Boston — They might have picked on the wrong man, the Boston fans who serenaded Jhonny Peralta during Saturday night’s American League Championship Series opener at Fenway Park.
He got three hits. He drove in the game’s only run. And, largely because of a guy the crowd heckled with cries of “ster-oids, ster-oids,” the Red Sox are trailing the Tigers after the first game of their best-of-seven series.
Peralta was, of course, in his usual mood after the Tigers had beaten the Red Sox, 1-0. He was serene.
He sat at a dais, next to teammate Anibal Sanchez, answering media questions from a room full of national reporters, some of whom wanted to know how Peralta had reacted to the “ster-oids” chorus.
Peralta broke into that full-moon smile that seems to be a permanent facial fixture.
“I don’t try to put attention about what the fans are doing or whatever,” he said, in less than perfect English, although his point was perfectly clear. “I think it’s better for me to go to home plate and try working hard every day.
“I don’t try to listen to what people say, the fans and everything. I try to concentrate every day in the game and try to do my job.”
The chants and sniping are, of course, a byproduct of Peralta’s 50-game suspension, which was dished out after he was tied to the Biogenesis clinic in Coral Gables, Fla., and to its commerce in performance-enhancing drugs.
Peralta was out of uniform from the end of July until the final weekend of September. And what the Tigers have gained from him since has been nothing less than astounding: He is 8-for-16 in the postseason. His .500 batting average includes three doubles and a home run, good for six RBIs.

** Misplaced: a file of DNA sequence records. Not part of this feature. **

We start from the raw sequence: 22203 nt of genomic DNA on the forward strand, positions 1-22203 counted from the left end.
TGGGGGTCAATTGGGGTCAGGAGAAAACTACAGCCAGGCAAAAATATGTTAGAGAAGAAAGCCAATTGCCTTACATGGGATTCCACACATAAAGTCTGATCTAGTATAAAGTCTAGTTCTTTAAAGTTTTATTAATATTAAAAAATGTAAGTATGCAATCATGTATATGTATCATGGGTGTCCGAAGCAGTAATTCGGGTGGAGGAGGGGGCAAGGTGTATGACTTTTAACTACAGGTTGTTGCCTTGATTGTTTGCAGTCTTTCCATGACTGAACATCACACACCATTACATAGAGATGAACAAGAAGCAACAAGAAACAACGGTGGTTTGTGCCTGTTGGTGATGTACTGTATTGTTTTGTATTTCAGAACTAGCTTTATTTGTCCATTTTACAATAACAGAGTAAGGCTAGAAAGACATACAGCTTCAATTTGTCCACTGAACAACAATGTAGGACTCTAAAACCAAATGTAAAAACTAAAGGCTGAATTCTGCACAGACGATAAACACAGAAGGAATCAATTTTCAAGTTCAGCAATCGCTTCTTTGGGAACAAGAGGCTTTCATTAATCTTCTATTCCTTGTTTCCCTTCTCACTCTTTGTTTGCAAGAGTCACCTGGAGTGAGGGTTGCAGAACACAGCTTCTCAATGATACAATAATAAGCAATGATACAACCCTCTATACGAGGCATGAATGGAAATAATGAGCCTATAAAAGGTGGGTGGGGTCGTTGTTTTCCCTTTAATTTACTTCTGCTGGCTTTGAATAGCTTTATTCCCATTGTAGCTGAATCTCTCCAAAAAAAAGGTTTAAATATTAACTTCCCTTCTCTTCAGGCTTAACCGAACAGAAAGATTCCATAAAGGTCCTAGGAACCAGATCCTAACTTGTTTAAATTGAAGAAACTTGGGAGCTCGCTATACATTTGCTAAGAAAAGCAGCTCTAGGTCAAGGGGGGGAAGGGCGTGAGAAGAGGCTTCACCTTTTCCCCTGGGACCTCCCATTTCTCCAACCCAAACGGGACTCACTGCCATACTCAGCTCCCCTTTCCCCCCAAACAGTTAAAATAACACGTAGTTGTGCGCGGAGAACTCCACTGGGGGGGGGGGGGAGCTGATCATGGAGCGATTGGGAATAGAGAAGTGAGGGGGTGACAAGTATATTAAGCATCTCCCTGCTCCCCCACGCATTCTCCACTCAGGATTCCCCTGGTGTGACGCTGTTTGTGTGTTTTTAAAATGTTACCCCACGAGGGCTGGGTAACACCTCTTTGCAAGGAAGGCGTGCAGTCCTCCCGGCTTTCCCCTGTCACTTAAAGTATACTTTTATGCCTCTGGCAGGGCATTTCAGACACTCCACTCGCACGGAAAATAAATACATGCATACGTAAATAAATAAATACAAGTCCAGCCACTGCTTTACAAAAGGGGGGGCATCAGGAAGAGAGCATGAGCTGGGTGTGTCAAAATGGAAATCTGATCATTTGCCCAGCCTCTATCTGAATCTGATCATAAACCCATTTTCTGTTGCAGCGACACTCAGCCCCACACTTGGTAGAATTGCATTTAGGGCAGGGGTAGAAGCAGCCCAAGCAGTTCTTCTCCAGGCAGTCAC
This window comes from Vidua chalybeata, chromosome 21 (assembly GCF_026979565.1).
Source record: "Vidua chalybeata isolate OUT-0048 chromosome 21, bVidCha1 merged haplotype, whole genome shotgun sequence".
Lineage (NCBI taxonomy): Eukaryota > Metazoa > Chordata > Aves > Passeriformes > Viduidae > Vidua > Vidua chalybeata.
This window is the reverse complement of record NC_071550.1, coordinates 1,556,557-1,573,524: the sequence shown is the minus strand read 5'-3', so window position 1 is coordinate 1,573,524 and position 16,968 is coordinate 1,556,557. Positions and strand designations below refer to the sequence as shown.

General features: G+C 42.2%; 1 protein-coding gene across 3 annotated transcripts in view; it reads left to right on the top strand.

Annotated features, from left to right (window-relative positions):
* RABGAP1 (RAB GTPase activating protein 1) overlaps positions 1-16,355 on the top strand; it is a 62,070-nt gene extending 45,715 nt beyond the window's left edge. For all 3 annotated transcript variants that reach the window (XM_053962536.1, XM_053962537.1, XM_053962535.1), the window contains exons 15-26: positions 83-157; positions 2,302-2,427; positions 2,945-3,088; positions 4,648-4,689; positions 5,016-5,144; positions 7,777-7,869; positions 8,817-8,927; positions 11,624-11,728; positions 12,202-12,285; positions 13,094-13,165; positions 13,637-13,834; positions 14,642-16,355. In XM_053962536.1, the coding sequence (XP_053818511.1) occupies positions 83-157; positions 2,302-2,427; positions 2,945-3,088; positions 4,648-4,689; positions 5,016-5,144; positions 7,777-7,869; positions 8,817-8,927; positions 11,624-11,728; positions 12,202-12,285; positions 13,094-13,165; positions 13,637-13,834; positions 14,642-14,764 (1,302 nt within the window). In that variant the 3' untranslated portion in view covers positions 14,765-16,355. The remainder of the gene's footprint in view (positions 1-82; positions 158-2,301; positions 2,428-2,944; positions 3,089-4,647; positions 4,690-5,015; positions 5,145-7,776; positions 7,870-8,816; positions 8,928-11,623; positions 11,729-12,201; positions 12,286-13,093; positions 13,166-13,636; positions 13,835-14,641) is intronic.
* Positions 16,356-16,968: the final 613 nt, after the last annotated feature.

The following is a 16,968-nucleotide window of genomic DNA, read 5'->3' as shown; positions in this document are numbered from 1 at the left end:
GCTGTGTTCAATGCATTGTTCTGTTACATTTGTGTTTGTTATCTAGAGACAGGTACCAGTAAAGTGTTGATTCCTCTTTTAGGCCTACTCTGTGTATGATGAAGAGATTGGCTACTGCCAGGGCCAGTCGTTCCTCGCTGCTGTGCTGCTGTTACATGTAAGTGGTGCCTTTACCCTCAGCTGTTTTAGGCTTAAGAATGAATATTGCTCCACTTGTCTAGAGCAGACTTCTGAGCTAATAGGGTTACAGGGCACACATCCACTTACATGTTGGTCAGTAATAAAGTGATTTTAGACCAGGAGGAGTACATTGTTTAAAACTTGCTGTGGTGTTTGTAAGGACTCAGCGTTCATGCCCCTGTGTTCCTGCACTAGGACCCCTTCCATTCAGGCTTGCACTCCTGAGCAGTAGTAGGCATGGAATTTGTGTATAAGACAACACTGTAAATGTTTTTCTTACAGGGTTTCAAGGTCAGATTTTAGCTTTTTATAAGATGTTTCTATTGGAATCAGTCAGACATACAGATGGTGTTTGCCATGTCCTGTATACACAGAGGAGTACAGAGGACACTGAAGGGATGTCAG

And he continues to play a steady left field, his new position when Jose Iglesias starts at shortstop, as Iglesias did Saturday against Red Sox left-hander Jon Lester.
“Offensively, he’s done exactly what we hoped he’d do,” Tigers manager Jim Leyland said, aware that fans and media from markets outside Detroit are a bit befuddled by Peralta’s sudden shifts in left field.
“As a manager, if you’re not willing to give up something to get something, then you shouldn’t play (Peralta). But I’m willing to do that.
“And if something bad happened in the outfield, you take your criticism and you take it like a man.
“But the fact of the matter is, you’ve got to give up something to get something, and that’s what we’re doing when we play him in left field — not when we play him at shortstop.”
The stigma, of course, lingers, which is why Red Sox fans were berating him Saturday. That was always going to be part of the price Peralta paid for his Biogenesis dalliance.
But the realities of misdeeds — and their consequences past a 50-game exile and the $2 million in salary lost — have seemingly been compartmentalized. He has played some of the best baseball of his career, not only during the earlier stretches of 2013, but now also in the playoffs, when pitching and nerves are their most merciless.
“That’s what I want to do,” Peralta said, his face still aglow. “I try to be positive and try to help our team. And try to win games every day. So, this is what I do more than anything.
“I try to show that I can help the team.”